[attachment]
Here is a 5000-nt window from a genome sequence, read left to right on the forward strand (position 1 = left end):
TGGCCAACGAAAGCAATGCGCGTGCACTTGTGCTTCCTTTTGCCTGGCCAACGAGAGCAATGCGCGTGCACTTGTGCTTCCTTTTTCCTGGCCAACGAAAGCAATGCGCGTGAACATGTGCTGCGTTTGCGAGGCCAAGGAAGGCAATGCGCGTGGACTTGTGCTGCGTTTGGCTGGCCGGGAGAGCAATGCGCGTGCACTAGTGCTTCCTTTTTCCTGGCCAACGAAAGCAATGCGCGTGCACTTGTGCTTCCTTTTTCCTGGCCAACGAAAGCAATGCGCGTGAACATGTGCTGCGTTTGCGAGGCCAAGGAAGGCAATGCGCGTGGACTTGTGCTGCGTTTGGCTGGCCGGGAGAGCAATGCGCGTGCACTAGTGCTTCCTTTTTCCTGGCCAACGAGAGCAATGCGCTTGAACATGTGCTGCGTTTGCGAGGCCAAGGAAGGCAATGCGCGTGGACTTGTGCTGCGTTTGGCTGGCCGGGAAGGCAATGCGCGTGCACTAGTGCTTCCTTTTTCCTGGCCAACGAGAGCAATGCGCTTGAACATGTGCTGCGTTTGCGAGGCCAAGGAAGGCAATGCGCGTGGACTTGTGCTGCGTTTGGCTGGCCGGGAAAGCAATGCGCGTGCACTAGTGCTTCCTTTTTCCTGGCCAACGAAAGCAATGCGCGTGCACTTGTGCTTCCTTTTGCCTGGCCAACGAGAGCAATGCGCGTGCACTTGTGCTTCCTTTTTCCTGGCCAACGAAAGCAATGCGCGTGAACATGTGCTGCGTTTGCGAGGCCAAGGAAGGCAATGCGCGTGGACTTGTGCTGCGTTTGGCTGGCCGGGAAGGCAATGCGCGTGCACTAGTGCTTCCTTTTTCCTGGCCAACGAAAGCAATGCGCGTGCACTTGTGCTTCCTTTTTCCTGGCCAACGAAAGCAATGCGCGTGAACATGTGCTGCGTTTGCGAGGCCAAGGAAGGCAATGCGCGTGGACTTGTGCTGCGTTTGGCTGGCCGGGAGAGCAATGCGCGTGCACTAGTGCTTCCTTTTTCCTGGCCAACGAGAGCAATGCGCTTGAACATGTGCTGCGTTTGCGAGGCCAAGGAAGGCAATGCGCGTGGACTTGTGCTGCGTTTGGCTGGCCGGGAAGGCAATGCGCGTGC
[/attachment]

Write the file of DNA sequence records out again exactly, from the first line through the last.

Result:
Here is a 5000-nt window from a genome sequence, read left to right on the forward strand (position 1 = left end):
TGGCCAACGAAAGCAATGCGCGTGCACTTGTGCTTCCTTTTGCCTGGCCAACGAGAGCAATGCGCGTGCACTTGTGCTTCCTTTTTCCTGGCCAACGAAAGCAATGCGCGTGAACATGTGCTGCGTTTGCGAGGCCAAGGAAGGCAATGCGCGTGGACTTGTGCTGCGTTTGGCTGGCCGGGAGAGCAATGCGCGTGCACTAGTGCTTCCTTTTTCCTGGCCAACGAAAGCAATGCGCGTGCACTTGTGCTTCCTTTTTCCTGGCCAACGAAAGCAATGCGCGTGAACATGTGCTGCGTTTGCGAGGCCAAGGAAGGCAATGCGCGTGGACTTGTGCTGCGTTTGGCTGGCCGGGAGAGCAATGCGCGTGCACTAGTGCTTCCTTTTTCCTGGCCAACGAGAGCAATGCGCTTGAACATGTGCTGCGTTTGCGAGGCCAAGGAAGGCAATGCGCGTGGACTTGTGCTGCGTTTGGCTGGCCGGGAAGGCAATGCGCGTGCACTAGTGCTTCCTTTTTCCTGGCCAACGAGAGCAATGCGCTTGAACATGTGCTGCGTTTGCGAGGCCAAGGAAGGCAATGCGCGTGGACTTGTGCTGCGTTTGGCTGGCCGGGAAAGCAATGCGCGTGCACTAGTGCTTCCTTTTTCCTGGCCAACGAAAGCAATGCGCGTGCACTTGTGCTTCCTTTTGCCTGGCCAACGAGAGCAATGCGCGTGCACTTGTGCTTCCTTTTTCCTGGCCAACGAAAGCAATGCGCGTGAACATGTGCTGCGTTTGCGAGGCCAAGGAAGGCAATGCGCGTGGACTTGTGCTGCGTTTGGCTGGCCGGGAAGGCAATGCGCGTGCACTAGTGCTTCCTTTTTCCTGGCCAACGAAAGCAATGCGCGTGCACTTGTGCTTCCTTTTTCCTGGCCAACGAAAGCAATGCGCGTGAACATGTGCTGCGTTTGCGAGGCCAAGGAAGGCAATGCGCGTGGACTTGTGCTGCGTTTGGCTGGCCGGGAGAGCAATGCGCGTGCACTAGTGCTTCCTTTTTCCTGGCCAACGAGAGCAATGCGCTTGAACATGTGCTGCGTTTGCGAGGCCAAGGAAGGCAATGCGCGTGGACTTGTGCTGCGTTTGGCTGGCCGGGAAGGCAATGCGCGTGC